The morphology of a large specimen can be quickly scanned/visualized by electron microscopy, thus SEM is broadly used in daily routine analysis [34]. A tungsten filament (cathode) emits thermionic electrons which are accelerated across a potential difference (1.0–30.0 kV) towards the anode. The beam is aligned to the sample through condenser and objective electromagnetic lenses under vacuum (<10−5 Pa). Secondary and back-scattered electrons as well as Auger electrons and X-rays are emitted during the scan, and their interaction with the detectors sends signals to the software which converts them to grayscale images. Secondary and back-scattered electron detectors deliver images of the specimen while the X-ray spectrometer provides information about the chemical composition [92,93]. Secondary electrons are mainly outer shell electrons produced by inelastic scattering while the backscattered electrons result from large angle elastic scattering between the sample and the incident electrons. Care should be taken for soft samples, such as polymers, to avoid surface and structural damages from the beam. Samples that are not conductive require pretreatment of their surface. Usually, a gold or carbon overlayer is sputter-coated to the specimen. The whole process involves Argon gas, ultra high vacuum and a gold/carbon target, and lasts a few minutes. A strong potential difference ionizes the Argon gas, and the ions are accelerated to the target, thus releasing atoms from the target. These atoms travel and coat the substrate, allowing a detailed visualization. The typical graphite flakes have shiny squamous structure while GO presents wrinkles due to the oxidation process [87,90,94].

3.3. Fourier Transform Infrared Spectroscopy (FTIR)

Infrared spectroscopy is a qualitative characterization technique; however, it occasionally is used quantitatively when other more suitable methods, such as ultraviolet or nuclear magnetic resonance spectroscopy, are not applicable. Infrared radiation ranges on the right of visible till the microwaves, from 0.75–1000 μm, being subdivided to the (i) near infrared (0.75–2.5 μm), (ii) middle infrared (2.5–25 μm) and (iii) far infrared (25–1000 μm). The wavelength (μm) is converted to frequency (cm−1) for characterization purposes. When a molecule absorbs infrared radiation, the flipping dipole changes, and the intensity of the peaks in the spectrum depend on these changes. However, a specific vibration frequency might correspond to more than one molecule, while vibrations that slightly differ (less than 1 cm−1) might overlap.
Vibrations could be symmetric or asymmetric, and are categorized as stretching (ν) and bending (δ). Stretching vibrations are characterized by a continuous distance change along the bond axis, while the bending by angle changes between two bonds. Scissoring, rocking, wagging and twisting are the four types of the bending vibrations. The deformation of the first two occurs ‘in plane’ while the other is ‘out of plane’. A molecule of more than two atoms could present all the aforementioned vibrations.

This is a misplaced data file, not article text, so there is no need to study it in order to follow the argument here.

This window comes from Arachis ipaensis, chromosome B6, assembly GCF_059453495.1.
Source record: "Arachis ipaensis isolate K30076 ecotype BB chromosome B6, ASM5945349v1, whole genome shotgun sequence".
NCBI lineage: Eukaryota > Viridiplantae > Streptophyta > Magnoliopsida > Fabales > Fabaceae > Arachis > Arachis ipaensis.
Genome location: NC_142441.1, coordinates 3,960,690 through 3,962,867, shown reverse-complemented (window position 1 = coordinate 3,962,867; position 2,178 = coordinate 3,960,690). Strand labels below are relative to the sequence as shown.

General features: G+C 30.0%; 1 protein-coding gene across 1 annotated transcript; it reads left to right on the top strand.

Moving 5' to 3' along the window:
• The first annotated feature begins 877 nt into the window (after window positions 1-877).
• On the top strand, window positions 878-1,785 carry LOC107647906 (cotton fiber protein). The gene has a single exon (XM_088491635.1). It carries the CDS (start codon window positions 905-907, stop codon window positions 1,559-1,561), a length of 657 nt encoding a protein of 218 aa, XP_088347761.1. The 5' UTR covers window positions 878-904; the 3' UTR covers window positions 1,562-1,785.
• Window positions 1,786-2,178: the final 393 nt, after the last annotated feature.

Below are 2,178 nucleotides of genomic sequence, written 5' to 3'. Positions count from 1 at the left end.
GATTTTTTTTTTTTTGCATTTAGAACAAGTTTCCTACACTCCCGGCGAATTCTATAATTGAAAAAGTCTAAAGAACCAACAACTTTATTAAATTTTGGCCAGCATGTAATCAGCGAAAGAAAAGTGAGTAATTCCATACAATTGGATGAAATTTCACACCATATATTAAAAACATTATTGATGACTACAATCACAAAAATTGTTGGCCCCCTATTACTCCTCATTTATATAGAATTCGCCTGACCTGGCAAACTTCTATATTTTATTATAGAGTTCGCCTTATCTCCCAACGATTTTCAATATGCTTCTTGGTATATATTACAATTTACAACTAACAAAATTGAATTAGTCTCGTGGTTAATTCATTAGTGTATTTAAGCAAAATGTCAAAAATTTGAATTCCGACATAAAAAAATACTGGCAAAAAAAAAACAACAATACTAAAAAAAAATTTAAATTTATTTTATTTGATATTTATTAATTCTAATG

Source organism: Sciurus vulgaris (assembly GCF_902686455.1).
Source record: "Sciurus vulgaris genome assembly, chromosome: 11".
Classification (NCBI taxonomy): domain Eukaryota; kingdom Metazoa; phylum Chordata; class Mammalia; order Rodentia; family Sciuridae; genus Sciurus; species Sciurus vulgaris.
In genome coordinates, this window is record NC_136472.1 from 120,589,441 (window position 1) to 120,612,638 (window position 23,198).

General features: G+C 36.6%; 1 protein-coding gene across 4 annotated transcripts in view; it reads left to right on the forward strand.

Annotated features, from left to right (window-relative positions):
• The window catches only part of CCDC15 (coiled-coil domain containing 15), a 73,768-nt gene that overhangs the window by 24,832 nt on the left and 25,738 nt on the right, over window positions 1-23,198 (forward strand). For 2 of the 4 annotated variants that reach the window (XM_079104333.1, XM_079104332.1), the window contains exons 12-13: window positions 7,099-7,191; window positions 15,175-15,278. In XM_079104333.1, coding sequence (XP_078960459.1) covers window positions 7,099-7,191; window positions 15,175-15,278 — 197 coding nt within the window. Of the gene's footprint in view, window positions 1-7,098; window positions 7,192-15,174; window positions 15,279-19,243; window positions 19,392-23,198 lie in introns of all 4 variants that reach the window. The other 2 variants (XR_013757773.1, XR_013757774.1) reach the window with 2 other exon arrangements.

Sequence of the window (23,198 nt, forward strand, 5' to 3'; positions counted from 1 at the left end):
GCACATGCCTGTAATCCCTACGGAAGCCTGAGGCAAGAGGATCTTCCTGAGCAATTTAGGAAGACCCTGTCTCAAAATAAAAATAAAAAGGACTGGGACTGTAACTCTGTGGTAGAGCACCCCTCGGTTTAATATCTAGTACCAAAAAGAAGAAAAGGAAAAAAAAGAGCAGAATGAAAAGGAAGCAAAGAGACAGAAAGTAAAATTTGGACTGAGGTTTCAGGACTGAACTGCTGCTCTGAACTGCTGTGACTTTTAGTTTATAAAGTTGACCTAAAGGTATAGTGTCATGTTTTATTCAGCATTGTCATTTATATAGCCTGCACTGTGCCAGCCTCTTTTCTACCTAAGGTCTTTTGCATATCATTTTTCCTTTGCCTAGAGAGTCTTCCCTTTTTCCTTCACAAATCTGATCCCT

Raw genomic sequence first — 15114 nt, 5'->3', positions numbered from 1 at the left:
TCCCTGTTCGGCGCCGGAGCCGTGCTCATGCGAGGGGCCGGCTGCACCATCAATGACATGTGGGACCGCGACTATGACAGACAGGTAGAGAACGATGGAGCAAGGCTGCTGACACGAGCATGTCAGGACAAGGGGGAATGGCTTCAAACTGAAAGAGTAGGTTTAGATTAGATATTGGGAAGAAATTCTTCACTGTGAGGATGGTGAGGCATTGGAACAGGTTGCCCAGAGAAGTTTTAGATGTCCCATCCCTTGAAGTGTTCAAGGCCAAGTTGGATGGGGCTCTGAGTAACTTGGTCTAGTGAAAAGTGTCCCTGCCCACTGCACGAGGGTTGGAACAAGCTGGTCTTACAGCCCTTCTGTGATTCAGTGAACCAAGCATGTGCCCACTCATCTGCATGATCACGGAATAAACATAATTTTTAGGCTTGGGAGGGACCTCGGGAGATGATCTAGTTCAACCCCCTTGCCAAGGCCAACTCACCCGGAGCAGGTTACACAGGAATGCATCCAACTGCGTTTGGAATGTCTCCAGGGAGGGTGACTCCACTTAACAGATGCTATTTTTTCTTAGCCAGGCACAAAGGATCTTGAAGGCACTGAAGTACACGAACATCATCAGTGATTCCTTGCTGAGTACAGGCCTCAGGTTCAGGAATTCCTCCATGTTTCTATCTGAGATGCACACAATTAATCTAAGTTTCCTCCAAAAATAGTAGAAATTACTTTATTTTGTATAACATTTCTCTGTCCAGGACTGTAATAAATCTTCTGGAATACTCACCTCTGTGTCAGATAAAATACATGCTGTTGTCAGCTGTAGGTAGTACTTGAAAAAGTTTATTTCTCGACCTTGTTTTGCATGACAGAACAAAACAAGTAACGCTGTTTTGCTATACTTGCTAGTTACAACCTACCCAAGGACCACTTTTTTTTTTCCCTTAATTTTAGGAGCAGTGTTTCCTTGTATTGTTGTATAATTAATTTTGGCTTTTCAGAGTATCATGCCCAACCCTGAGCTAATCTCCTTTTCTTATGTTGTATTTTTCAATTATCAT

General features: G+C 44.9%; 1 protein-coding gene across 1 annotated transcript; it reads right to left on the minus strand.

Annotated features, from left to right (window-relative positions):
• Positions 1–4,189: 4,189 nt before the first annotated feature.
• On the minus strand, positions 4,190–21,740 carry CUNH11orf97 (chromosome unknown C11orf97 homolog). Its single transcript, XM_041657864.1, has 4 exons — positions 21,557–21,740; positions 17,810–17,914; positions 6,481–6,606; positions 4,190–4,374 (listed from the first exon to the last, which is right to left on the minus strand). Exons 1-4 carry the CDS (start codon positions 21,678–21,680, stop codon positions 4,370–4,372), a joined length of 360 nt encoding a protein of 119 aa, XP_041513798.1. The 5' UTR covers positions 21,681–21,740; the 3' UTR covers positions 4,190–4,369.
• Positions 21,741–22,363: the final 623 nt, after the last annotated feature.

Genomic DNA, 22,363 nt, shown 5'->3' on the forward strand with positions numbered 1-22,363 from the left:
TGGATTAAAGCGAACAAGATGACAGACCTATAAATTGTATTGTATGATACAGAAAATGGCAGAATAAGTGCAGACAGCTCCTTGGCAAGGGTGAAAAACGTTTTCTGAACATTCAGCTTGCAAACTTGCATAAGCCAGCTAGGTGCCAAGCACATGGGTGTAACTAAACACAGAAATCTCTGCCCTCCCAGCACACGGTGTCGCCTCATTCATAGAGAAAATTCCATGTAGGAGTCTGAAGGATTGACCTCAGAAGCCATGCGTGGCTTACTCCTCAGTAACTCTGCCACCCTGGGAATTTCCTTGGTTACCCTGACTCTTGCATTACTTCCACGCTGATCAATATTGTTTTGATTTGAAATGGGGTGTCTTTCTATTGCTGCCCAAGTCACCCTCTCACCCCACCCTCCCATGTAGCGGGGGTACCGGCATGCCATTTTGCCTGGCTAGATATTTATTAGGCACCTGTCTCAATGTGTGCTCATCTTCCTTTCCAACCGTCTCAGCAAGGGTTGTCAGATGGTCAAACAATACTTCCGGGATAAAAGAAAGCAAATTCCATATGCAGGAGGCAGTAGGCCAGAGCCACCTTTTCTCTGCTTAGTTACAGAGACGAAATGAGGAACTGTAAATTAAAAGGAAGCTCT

The common FTIR sampling techniques are the transmission mode with the use of KBr pellet and the attenuated total reflection (ATR). The configuration of the latter simplifies the characterization of the sample as it allows direct measurements without the need for sample preparation, which might affect both the sample and spectra, and lasts just a few minutes. Moreover, the penetration depth of the beam (~2 μm) provides reliable information for the entire specimen under a small pressure of less than 100 N. Different approaches are applied due to the form of the sample (powder, film, wax and liquid) and the tip geometry (flat, conical, spherical). However, all measurements start with recording the background spectra which results from the cleaned crystal surface [95].The common crystal plates consist of diamond, zinc selenide (ZnSe) or germanium (Ge). The crystal must possess a greater index of refraction than that of the sample. The refractive index of Ge is ~4.0 while that of diamond and ZnSe ~2.4 [96]. In addition, the IR light angle of incidence must be small enough to reflect totally and avoid transmittance into the sample. The absorption spectrum occurs from an evanescent wave that partially penetrates the sample. The reflected beam conveys information characteristic of the absorbing molecules [97]. Ge crystal is brittle and used for highly absorbing materials, diamond for rigid or caustic samples and ZnSe for viscoelastic samples [98,99,100]. Although ZnSe is relatively inexpensive, it is soft and tends to scratch so a thin diamond layer is commonly laminated over the ZnSe crystal for protection. Similarly, ZnSe is used as support element to diamond crystals to reduce the cost [101]. The characteristic peak of graphite is located at ~1557 cm−1 (C=C). GO hydroxyls (O–H) appear ~3400 cm−1, the carbonyl groups (C=O) are located at ~1730 cm−1, the carboxyl groups (C–OH of O=C–OH) are presented at ~1400 cm−1, and the band at ~1044 cm−1 corresponds to the alkoxy groups (C–O) [34,56,87,92].